In urban areas across the United States, the demand for housing in center-city, amenity-rich neighborhoods is increasing, driven by young, college-educated, predominantly white residents. Those with higher incomes are able to outbid low-income residents, which may lead to voluntary and involuntary displacement of these households. In low-income, center-city neighborhoods, this is particularly troubling, as these neighborhoods offer greater access to public transportation, social services, employment centers, and social networks. Displacement could force vulnerable households into less desirable and more impoverished neighborhoods.
These trends were described at the Research Symposium on Gentrification and Neighborhood Change, which was co-hosted by the Federal Reserve Banks of Philadelphia and Minneapolis on May 25, 2016, in cooperation with the Furman Center for Real Estate and Urban Policy at New York University and the U.S. Department of Housing and Urban Development. At the symposium, researchers and practitioners explored the causes, patterns, and consequences of gentrification; policy responses; and equitable development approaches. Selected papers from the symposium are available on the event website,1 and more papers will be published in the November issue of Cityscape. This article shares highlights from the symposium as well as policy, investment, and program solutions that communities can explore to address their unique local challenges.
While neighborhood change may be a certainty, thought leaders are increasingly asking whether gentrification’s effects on existing populations are necessarily negative. At the symposium, Lance Freeman, professor of architecture, planning, and preservation at Columbia University, showed that gentrification had no statistically significant effect on the probability that households move out of their neighborhood in the United Kingdom, although low-income households were more likely to move than higher-income households. The Philadelphia Fed's Lei Ding, a community development economic advisor, examined the financial health of residents in gentrifying neighborhoods and showed that residents’ financial health could improve if they are able to stay in a gentrifying neighborhood, but those who move out are more likely to end up in lower-income neighborhoods and experience ill effects on financial health. Jeffrey Parker, an urban doctoral fellow at the University of Chicago, found that most business owners in Chicago's Wicker Park neighborhood accepted gentrification because of the positive business gains and client growth, but believed it caused instability in their neighborhood. Rachel Meltzer, assistant professor of urban policy at The New School, added that existing businesses are no more likely to be displaced in gentrifying neighborhoods than in nongentrifying neighborhoods, although shifting consumer demand may attract outside investment, such as retail chains.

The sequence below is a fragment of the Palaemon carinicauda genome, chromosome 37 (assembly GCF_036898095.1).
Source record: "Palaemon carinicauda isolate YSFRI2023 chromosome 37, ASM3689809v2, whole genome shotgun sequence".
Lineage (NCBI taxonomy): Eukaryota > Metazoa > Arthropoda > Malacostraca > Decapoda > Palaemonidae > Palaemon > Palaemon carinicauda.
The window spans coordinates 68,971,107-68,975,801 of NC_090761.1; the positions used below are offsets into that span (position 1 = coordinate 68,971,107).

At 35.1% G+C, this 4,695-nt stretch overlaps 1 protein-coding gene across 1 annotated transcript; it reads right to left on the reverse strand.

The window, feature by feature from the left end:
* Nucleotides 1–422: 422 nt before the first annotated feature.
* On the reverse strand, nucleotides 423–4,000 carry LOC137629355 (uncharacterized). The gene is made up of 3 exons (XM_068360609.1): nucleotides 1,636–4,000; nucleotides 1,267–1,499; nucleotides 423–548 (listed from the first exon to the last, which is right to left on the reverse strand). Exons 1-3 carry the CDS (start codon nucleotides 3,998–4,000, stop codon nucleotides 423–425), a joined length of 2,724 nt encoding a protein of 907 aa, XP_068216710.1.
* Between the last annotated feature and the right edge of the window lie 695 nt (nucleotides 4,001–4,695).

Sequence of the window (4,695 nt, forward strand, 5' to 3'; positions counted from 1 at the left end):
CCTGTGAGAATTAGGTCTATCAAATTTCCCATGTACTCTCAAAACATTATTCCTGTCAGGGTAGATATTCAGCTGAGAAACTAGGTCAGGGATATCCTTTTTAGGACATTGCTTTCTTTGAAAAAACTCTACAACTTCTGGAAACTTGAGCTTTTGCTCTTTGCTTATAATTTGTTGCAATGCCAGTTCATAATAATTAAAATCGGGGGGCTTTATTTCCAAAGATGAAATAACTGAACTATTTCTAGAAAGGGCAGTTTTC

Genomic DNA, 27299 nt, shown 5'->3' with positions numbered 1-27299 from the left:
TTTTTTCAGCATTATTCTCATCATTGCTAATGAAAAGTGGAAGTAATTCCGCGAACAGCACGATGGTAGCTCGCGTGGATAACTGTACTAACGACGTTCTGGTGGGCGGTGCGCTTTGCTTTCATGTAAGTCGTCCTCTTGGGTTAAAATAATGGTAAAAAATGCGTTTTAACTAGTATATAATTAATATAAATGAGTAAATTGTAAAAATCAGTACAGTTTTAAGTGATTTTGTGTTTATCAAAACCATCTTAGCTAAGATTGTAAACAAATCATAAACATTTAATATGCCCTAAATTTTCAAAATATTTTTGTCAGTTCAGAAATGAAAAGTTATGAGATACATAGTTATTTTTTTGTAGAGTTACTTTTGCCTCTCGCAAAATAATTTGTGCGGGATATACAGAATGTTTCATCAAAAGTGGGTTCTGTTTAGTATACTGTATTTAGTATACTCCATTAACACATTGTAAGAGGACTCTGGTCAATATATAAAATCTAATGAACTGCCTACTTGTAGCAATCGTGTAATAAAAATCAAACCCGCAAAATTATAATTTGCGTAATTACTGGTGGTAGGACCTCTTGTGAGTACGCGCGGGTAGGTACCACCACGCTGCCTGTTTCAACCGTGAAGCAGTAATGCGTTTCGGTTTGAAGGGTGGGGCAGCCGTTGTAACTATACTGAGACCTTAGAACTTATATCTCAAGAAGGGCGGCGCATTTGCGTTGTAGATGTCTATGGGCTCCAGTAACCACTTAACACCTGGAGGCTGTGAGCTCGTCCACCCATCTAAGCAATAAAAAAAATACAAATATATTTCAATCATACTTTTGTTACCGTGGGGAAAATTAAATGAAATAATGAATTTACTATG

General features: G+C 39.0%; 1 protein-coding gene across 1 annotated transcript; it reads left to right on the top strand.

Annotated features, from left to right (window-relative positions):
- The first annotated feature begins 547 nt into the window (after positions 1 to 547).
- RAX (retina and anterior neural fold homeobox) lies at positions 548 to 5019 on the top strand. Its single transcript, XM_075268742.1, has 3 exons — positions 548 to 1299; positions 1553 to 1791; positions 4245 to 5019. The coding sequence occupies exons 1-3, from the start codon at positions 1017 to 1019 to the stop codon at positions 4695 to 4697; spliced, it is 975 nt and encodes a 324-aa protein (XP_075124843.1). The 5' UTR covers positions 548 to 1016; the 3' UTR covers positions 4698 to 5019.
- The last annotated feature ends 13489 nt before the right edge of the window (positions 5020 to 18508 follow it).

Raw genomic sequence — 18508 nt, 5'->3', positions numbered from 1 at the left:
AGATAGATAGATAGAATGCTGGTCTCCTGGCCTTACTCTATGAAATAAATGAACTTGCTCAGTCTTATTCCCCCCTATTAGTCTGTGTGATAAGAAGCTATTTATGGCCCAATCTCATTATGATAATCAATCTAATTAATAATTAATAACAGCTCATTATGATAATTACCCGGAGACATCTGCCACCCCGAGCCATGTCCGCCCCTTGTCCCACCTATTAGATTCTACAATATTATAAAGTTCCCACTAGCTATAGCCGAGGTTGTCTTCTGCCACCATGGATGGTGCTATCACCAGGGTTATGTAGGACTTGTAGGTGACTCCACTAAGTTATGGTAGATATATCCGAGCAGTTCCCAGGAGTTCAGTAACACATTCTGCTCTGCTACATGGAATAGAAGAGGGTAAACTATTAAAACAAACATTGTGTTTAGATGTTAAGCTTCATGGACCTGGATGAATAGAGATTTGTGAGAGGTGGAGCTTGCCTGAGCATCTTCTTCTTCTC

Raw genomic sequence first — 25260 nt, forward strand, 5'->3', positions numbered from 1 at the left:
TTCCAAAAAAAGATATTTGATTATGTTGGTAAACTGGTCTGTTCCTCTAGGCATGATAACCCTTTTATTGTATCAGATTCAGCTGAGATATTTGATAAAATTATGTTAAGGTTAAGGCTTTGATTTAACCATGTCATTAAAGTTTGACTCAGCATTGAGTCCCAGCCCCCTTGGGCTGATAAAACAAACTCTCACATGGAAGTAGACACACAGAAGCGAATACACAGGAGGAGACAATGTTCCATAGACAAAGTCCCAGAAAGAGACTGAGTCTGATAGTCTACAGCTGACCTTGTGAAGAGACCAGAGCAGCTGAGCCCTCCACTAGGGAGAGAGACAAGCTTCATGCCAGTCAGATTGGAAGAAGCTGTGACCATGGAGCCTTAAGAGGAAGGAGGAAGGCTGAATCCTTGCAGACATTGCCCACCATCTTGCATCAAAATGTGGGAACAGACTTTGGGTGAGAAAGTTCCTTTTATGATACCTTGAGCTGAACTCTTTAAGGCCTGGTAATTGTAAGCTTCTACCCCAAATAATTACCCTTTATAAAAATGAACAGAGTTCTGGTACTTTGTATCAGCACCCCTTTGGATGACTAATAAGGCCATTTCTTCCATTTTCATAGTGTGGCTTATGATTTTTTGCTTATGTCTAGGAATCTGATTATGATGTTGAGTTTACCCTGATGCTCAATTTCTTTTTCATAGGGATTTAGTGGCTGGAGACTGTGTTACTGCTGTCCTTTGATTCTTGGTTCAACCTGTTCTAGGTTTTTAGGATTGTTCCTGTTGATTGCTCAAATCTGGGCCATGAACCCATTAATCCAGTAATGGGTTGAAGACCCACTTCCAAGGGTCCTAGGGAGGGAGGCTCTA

Lance Freeman, Professor, Columbia University
Despite the researchers’ findings, practitioners like Beth McConnell, policy director at the Philadelphia Association of Community Development Corporations (PACDC), are pushing back against some of these findings based on their experiences with residents on the ground. McConnell shared after the symposium that she has observed instances in which research is interpreted to indicate that gentrification and displacement are “less of a problem than what we observe on the ground; however, because something may not be statistically significant, it does not mean it doesn’t have an impact.” McConnell said that deeper collaboration between researchers and practitioners will help better identify indicators to examine in changing neighborhoods.
National and local responses to gentrification generally focus on equitable development measures or strategies such as providing greater access to subsidized housing and facilitating mixed-income development. Symposium practitioners highlighted efforts to preserve affordable housing, protect and effectively reuse vacant and blighted property, stabilize current residents, and support existing small businesses. Much of the conversation at the symposium centered on anti-displacement efforts in neighborhoods that have new development, public investments, and in-migration. Among national responses, Jeff Lubell, principal associate and director of housing and community initiatives at Abt Associates, described effective policy tools for increasing access to affordable housing in gentrifying areas, including property tax circuit breakers,2 expedited permitting for affordable housing developers, and the use of publicly owned land for affordable housing development. In addition to policy solutions, presenters discussed collaborative efforts between nonprofits, local governments, and philanthropic organizations to prevent displacement. For example, Kathy Pettit, senior research associate at the Urban Institute, spoke about the Turning the Corner initiative,3 which incorporates data collection and tracking with collective action in communities facing neighborhood change.